Cremation Services: What You Need to Know

For those of us considering how we would like to have our final remains handled, cremation has become an increasingly popular option. In fact, a 2015 study by the Cremation Association of North America (CANA) indicated that two-thirds of Americans are at least “somewhat likely” to choose cremation.

A big factor in the increasing popularity of cremation is the rising cost of in-ground burial. In addition, many religions and cultures have come to be more accepting of cremation, and society is much less tied to any one place. But, even though it may seem like “everyone” is getting cremated, the choice is not always easy. It is a very personal decision that must be guided by your cultural and religious views as well as your finances.

Cremation Means Lots of Options

A common misconception about cremation is that it prevents you from having a traditional funeral. This couldn’t be further from the truth. In fact, you have more memorialization options rather than fewer. Here are just a few of the ways you or your loved one can be honored.

  • Funeral with a viewing, cremation to be held after.
  • Funeral without a viewing, cremation to be held after.
  • Memorial service at a traditional funeral home followed by interment of the ashes.
  • Memorial service at an outside venue.
  • Scattering of ashes at a location with meaning to the deceased.

With so many options, planning in advance becomes all the more important. This is especially true since how much your cremation will cost will be determined in large part by the type of service you have. For example, if you opt for a viewing it will be necessary to have the body embalmed. It will also require some kind of casket.

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The point is–when you choose cremation you can have whatever type of service you would like. However, if your loved ones don’t know what you want then they may make a decision that doesn’t take into account your preferences. Preplanning can help you make the decision that’s right for you and take the burden off your loved ones when the time comes.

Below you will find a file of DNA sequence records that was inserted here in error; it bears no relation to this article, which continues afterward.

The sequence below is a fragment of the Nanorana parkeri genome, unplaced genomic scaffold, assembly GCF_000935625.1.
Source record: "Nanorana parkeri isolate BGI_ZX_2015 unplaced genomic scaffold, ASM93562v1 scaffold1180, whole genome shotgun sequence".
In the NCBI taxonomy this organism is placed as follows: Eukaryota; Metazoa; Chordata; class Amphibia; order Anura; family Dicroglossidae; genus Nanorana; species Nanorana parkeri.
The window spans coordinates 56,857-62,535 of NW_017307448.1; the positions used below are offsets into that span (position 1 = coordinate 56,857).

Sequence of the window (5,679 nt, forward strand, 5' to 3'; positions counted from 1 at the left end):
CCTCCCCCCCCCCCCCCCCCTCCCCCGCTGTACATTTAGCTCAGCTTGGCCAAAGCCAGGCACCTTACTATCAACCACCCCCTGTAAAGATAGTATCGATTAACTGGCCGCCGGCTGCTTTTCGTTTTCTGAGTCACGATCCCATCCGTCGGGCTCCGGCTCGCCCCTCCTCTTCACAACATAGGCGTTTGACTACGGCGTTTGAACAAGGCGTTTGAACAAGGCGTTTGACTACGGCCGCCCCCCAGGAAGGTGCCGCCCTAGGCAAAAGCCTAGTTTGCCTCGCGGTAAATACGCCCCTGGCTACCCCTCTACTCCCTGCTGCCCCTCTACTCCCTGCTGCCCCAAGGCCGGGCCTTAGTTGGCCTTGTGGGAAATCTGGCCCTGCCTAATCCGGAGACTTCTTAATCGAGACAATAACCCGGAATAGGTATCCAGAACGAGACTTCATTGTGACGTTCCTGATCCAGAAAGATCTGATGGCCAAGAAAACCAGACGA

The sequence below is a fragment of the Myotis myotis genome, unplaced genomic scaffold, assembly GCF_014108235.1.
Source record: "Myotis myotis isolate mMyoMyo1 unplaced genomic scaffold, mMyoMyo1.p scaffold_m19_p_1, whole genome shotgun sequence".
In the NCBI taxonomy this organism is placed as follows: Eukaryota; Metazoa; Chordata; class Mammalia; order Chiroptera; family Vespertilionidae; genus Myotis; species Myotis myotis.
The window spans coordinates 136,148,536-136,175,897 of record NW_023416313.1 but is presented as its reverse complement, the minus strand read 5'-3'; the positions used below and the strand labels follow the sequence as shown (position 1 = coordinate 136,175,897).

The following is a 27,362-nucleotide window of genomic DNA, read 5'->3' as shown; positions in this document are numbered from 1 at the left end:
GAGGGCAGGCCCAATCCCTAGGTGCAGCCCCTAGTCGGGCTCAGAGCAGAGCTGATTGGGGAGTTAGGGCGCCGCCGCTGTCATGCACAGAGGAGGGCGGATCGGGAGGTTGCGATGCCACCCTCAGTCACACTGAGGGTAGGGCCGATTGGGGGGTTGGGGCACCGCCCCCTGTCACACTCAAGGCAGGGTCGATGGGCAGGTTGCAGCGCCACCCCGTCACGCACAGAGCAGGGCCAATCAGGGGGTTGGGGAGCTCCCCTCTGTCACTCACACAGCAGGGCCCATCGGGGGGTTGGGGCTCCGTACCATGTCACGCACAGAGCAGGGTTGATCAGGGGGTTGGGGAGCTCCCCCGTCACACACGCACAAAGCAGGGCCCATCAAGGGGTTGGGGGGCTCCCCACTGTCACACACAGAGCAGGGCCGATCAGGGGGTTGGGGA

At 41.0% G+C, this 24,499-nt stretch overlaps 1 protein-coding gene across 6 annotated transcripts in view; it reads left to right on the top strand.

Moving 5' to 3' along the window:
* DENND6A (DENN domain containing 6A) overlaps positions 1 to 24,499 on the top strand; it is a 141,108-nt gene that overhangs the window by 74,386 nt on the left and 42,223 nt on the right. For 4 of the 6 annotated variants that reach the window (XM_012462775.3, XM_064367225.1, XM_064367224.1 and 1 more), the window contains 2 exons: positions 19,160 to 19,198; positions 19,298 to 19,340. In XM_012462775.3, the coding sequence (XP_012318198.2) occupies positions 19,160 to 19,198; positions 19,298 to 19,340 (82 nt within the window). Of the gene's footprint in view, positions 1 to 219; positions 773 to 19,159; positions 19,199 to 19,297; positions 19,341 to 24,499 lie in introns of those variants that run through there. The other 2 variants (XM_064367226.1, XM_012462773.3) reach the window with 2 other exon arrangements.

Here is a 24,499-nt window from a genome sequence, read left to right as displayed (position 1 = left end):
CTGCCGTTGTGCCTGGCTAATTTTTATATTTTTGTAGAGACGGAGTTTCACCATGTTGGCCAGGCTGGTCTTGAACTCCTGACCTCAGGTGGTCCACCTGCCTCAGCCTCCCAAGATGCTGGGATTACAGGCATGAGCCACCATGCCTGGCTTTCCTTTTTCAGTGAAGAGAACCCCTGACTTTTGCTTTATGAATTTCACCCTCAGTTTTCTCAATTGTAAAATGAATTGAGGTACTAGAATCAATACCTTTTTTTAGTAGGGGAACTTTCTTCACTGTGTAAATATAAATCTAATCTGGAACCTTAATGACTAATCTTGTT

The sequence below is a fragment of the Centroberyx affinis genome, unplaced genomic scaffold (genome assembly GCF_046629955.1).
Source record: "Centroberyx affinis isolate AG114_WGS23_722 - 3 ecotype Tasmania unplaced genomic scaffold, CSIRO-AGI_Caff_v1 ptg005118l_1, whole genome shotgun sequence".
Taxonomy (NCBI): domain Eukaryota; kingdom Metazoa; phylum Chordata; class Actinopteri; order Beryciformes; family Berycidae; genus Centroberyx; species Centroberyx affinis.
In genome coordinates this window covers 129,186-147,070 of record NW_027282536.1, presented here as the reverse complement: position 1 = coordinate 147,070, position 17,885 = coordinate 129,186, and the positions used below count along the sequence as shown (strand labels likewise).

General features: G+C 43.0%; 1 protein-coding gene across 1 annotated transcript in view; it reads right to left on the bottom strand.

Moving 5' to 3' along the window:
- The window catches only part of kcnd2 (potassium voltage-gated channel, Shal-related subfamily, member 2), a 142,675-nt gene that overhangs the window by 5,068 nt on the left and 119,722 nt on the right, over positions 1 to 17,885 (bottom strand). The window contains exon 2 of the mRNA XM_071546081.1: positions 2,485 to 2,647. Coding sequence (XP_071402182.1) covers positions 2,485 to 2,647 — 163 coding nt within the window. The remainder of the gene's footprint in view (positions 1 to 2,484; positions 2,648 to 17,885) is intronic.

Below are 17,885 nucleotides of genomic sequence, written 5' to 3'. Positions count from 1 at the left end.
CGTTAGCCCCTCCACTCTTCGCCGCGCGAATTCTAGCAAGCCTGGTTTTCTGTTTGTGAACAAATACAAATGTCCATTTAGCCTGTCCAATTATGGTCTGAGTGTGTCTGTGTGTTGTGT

How to decide if cremation is right for you

Only you can decide if cremation is the way you would like to have your body cared for. The decision depends, on financial considerations, but it should also take into account the practices of your religion and culture. So consider your options and ask yourself the important questions listed below. Remember, there is no right or wrong answer. Only the choice that is right for you.

What does my religion say?

For many people, the tenants of their faith will guide their decision. The positions of the various denominations and sects vary widely. For some, cremation is strictly forbidden. For others, it is the preferred method. A growing number leave it up to the individual to decide.

If you are trying to decide if cremation is right for you and you have questions about your religion’s stance on the practice, we recommend that you consult with your pastor, priest, or spiritual advisor. For information on some individual religions and sects, visit our Funeral Customs pages.

Is cost a factor?

Cremation can be much less expensive than in-ground burial. But be sure that you take into account all of the costs associated with the type of service you would like when comparing prices. Many factors go into the exact cost and prices can vary widely from state-to-state and city-to-city.  Even within your own local area prices will vary depending on the provider. It definitely pays to shop around. The exact portfolio of services you choose will play a big part in determining the overall price for the cremation you have in mind.

Am I comfortable with the process?

Both cremation and in-ground burial involve processes that work on the body. In cremation, heat is the process. In burial, the process is decomposition. For more information on the technical aspects of cremation scroll down to our section on How Cremation Works.

Do I need to consider family customs and traditions?

Perhaps your family has a history of using one or the other process. If this is the case, you should consider how important it is to you to carry on family traditions.

How does my family feel?

For many of us, the decision is entirely our own. For others, it is important to take into account the opinions of other family members. If the way your family feels is important to you, talk with them to get their feedback.

What to do with the ashes

Ashes can be buried, scattered or kept in an urn. The crematory will deliver the remains either in a temporary container or in a permanent container, such as an urn, that you provide. Cemeteries provide several options for interring cremated remains including plots for burial and “niches” in a columbarium. They also offer gardens for scattering. See Cemeteries for more on this. Tiny containers, designed to be worn as jewelry, are also available to hold only a small portion of ashes.

State and local laws govern the scattering of ashes in public and private lands, and at sea but private companies offer many scattering options. One can choose to be scattered over a favorite area or onto a tranquil body of water. A loved one’s cremated remains can also become an artificial reef that’s placed in the ocean. It’s even possible to scatter ashes into outer space.